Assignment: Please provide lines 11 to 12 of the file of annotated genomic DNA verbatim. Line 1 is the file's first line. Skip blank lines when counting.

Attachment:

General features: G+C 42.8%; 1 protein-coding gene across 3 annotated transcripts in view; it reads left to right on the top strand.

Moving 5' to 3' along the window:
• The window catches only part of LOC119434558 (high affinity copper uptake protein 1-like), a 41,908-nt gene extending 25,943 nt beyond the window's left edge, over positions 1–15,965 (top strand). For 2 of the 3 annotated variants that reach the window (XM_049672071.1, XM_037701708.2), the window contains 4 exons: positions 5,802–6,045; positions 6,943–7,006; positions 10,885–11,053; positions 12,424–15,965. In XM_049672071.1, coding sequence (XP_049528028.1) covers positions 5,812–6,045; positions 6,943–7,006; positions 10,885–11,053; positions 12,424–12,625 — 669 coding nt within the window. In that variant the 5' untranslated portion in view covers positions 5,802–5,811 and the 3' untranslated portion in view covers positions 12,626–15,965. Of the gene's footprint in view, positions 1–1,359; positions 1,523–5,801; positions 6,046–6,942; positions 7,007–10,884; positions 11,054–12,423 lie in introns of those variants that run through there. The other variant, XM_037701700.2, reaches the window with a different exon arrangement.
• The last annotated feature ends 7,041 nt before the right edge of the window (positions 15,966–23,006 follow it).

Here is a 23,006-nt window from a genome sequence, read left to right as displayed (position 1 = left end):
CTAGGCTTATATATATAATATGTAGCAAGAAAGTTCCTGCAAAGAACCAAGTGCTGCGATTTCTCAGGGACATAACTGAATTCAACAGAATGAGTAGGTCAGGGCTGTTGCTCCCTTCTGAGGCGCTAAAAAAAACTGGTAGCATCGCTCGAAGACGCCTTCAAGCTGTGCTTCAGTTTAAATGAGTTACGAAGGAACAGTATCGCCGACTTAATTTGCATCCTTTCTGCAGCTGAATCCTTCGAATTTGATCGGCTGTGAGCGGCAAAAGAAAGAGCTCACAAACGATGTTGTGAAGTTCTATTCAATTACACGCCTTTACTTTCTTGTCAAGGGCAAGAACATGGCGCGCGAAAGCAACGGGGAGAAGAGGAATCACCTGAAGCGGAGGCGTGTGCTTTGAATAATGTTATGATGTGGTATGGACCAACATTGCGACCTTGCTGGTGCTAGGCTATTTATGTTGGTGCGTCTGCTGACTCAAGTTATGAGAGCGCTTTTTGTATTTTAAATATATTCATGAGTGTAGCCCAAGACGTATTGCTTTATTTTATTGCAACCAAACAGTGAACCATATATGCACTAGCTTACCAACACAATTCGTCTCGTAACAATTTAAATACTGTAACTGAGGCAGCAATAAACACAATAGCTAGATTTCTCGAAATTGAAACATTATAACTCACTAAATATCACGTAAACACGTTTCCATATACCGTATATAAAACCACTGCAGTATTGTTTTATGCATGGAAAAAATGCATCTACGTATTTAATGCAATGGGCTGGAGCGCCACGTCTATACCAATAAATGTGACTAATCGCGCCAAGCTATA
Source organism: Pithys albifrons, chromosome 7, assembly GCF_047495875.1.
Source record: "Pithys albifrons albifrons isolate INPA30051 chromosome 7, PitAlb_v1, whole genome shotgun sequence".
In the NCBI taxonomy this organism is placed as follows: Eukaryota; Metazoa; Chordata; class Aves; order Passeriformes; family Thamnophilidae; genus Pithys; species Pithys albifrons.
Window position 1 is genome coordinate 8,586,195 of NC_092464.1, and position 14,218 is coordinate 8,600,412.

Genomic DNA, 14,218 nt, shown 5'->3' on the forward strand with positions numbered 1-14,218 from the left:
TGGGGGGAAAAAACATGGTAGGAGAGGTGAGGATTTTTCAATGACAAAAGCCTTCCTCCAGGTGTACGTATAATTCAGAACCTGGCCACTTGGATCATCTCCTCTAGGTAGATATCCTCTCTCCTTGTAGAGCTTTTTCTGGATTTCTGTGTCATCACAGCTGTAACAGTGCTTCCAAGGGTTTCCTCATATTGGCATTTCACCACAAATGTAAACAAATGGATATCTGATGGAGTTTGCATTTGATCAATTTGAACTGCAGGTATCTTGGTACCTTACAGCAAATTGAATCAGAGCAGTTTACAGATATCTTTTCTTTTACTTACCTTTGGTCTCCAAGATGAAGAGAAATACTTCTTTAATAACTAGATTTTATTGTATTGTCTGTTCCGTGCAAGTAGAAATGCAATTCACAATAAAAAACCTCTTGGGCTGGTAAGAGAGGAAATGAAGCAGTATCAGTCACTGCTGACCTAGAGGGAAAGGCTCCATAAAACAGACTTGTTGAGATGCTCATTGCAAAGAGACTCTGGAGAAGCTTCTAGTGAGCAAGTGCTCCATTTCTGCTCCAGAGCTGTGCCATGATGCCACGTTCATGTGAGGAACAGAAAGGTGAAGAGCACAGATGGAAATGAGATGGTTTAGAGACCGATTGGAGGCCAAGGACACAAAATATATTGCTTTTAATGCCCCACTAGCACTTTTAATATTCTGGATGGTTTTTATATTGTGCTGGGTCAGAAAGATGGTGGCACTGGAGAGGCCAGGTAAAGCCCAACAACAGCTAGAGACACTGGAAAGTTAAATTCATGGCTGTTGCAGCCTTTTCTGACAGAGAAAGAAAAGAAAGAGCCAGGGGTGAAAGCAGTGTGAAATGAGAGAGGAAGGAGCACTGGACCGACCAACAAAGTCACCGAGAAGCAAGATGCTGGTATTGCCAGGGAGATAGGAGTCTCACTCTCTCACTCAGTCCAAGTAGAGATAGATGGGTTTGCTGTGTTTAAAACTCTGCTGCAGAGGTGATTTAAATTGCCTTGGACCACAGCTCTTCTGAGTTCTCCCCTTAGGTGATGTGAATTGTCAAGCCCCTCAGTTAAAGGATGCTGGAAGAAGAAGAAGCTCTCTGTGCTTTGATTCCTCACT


Genomic DNA, 14,218 nt, shown 5'->3' on the forward strand with positions numbered 1-14,218 from the left:
TGGGGGGAAAAAACATGGTAGGAGAGGTGAGGATTTTTCAATGACAAAAGCCTTCCTCCAGGTGTACGTATAATTCAGAACCTGGCCACTTGGATCATCTCCTCTAGGTAGATATCCTCTCTCCTTGTAGAGCTTTTTCTGGATTTCTGTGTCATCACAGCTGTAACAGTGCTTCCAAGGGTTTCCTCATATTGGCATTTCACCACAAATGTAAACAAATGGATATCTGATGGAGTTTGCATTTGATCAATTTGAACTGCAGGTATCTTGGTACCTTACAGCAAATTGAATCAGAGCAGTTTACAGATATCTTTTCTTTTACTTACCTTTGGTCTCCAAGATGAAGAGAAATACTTCTTTAATAACTAGATTTTATTGTATTGTCTGTTCCGTGCAAGTAGAAATGCAATTCACAATAAAAAACCTCTTGGGCTGGTAAGAGAGGAAATGAAGCAGTATCAGTCACTGCTGACCTAGAGGGAAAGGCTCCATAAAACAGACTTGTTGAGATGCTCATTGCAAAGAGACTCTGGAGAAGCTTCTAGTGAGCAAGTGCTCCATTTCTGCTCCAGAGCTGTGCCATGATGCCACGTTCATGTGAGGAACAGAAAGGTGAAGAGCACAGATGGAAATGAGATGGTTTAGAGACCGATTGGAGGCCAAGGACACAAAATATATTGCTTTTAATGCCCCACTAGCACTTTTAATATTCTGGATGGTTTTTATATTGTGCTGGGTCAGAAAGATGGTGGCACTGGAGAGGCCAGGTAAAGCCCAACAACAGCTAGAGACACTGGAAAGTTAAATTCATGGCTGTTGCAGCCTTTTCTGACAGAGAAAGAAAAGAAAGAGCCAGGGGTGAAAGCAGTGTGAAATGAGAGAGGAAGGAGCACTGGACCGACCAACAAAGTCACCGAGAAGCAAGATGCTGGTATTGCCAGGGAGATAGGAGTCTCACTCTCTCACTCAGTCCAAGTAGAGATAGATGGGTTTGCTGTGTTTAAAACTCTGCTGCAGAGGTGATTTAAATTGCCTTGGACCACAGCTCTTCTGAGTTCTCCCCTTAGGTGATGTGAATTGTCAAGCCCCTCAGTTAAAGGATGCTGGAAGAAGAAGAAGCTCTCTGTGCTTTGATTCCTCACT